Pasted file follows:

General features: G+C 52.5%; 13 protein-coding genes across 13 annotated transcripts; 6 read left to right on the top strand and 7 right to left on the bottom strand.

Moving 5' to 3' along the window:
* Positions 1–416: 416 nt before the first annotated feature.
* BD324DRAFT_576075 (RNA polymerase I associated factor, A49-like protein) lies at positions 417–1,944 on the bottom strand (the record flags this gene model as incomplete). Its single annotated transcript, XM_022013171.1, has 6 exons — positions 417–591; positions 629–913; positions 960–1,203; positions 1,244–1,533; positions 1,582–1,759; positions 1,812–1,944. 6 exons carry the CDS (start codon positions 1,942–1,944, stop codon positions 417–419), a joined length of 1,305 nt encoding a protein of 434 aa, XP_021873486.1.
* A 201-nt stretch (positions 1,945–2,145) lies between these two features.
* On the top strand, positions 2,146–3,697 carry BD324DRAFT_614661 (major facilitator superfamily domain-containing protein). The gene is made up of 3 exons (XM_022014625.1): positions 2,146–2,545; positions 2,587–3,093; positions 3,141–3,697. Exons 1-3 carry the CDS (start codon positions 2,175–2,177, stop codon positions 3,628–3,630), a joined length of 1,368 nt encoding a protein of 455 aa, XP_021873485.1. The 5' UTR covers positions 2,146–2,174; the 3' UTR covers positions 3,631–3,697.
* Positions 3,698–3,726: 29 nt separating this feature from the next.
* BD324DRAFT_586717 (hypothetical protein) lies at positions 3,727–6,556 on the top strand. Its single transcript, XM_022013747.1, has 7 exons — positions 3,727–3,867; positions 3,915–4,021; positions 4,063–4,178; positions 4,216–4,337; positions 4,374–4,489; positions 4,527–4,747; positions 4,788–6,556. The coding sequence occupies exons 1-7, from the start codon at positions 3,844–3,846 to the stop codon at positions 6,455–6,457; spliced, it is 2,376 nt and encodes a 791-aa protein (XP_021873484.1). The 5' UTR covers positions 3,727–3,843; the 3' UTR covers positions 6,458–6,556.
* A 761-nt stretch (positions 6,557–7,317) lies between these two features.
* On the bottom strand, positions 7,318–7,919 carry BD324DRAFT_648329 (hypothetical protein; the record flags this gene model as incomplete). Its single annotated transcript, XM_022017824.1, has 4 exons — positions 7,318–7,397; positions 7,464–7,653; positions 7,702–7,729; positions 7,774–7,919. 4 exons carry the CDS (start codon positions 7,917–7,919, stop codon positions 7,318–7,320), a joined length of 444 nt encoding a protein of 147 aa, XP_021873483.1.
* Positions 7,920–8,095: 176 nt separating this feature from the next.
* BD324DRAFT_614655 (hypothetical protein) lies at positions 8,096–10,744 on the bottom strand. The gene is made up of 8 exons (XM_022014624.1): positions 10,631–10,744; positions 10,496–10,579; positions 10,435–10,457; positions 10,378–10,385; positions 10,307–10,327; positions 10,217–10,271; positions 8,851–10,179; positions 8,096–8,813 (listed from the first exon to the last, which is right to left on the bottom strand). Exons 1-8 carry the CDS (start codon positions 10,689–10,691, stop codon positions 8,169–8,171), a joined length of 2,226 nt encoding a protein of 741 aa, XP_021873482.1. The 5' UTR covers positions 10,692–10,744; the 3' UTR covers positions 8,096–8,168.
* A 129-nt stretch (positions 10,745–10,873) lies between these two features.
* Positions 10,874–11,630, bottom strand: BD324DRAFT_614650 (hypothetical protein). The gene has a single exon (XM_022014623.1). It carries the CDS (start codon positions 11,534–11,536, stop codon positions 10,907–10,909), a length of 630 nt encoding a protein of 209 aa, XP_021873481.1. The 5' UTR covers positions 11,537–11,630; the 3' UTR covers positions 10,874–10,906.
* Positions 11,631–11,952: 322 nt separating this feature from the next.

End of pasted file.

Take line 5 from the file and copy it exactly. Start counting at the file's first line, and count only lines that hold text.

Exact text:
* A 201-nt stretch (positions 1,945–2,145) lies between these two features.